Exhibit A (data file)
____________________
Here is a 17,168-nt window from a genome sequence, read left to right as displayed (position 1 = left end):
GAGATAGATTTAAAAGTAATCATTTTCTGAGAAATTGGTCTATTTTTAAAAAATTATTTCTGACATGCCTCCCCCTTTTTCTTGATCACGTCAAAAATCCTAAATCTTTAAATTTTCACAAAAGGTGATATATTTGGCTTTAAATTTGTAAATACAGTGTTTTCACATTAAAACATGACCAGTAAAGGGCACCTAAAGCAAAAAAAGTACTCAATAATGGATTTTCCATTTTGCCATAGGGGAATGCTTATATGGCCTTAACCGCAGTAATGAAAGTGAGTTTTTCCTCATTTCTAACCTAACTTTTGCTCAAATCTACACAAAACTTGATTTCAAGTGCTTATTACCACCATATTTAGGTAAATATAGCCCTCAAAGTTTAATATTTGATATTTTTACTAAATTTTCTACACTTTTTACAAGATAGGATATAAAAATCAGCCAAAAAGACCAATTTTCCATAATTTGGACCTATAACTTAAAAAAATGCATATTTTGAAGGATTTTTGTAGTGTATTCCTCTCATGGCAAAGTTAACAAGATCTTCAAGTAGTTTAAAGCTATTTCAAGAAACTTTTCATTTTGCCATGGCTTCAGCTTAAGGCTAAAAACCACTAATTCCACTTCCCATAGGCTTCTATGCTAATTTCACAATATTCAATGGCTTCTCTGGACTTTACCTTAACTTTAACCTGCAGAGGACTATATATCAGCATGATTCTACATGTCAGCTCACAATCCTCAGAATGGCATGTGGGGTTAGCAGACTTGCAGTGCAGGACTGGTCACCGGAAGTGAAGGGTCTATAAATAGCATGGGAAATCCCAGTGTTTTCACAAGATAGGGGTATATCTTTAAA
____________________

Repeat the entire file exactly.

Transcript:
Here is a 17,168-nt window from a genome sequence, read left to right as displayed (position 1 = left end):
GAGATAGATTTAAAAGTAATCATTTTCTGAGAAATTGGTCTATTTTTAAAAAATTATTTCTGACATGCCTCCCCCTTTTTCTTGATCACGTCAAAAATCCTAAATCTTTAAATTTTCACAAAAGGTGATATATTTGGCTTTAAATTTGTAAATACAGTGTTTTCACATTAAAACATGACCAGTAAAGGGCACCTAAAGCAAAAAAAGTACTCAATAATGGATTTTCCATTTTGCCATAGGGGAATGCTTATATGGCCTTAACCGCAGTAATGAAAGTGAGTTTTTCCTCATTTCTAACCTAACTTTTGCTCAAATCTACACAAAACTTGATTTCAAGTGCTTATTACCACCATATTTAGGTAAATATAGCCCTCAAAGTTTAATATTTGATATTTTTACTAAATTTTCTACACTTTTTACAAGATAGGATATAAAAATCAGCCAAAAAGACCAATTTTCCATAATTTGGACCTATAACTTAAAAAAATGCATATTTTGAAGGATTTTTGTAGTGTATTCCTCTCATGGCAAAGTTAACAAGATCTTCAAGTAGTTTAAAGCTATTTCAAGAAACTTTTCATTTTGCCATGGCTTCAGCTTAAGGCTAAAAACCACTAATTCCACTTCCCATAGGCTTCTATGCTAATTTCACAATATTCAATGGCTTCTCTGGACTTTACCTTAACTTTAACCTGCAGAGGACTATATATCAGCATGATTCTACATGTCAGCTCACAATCCTCAGAATGGCATGTGGGGTTAGCAGACTTGCAGTGCAGGACTGGTCACCGGAAGTGAAGGGTCTATAAATAGCATGGGAAATCCCAGTGTTTTCACAAGATAGGGGTATATCTTTAAA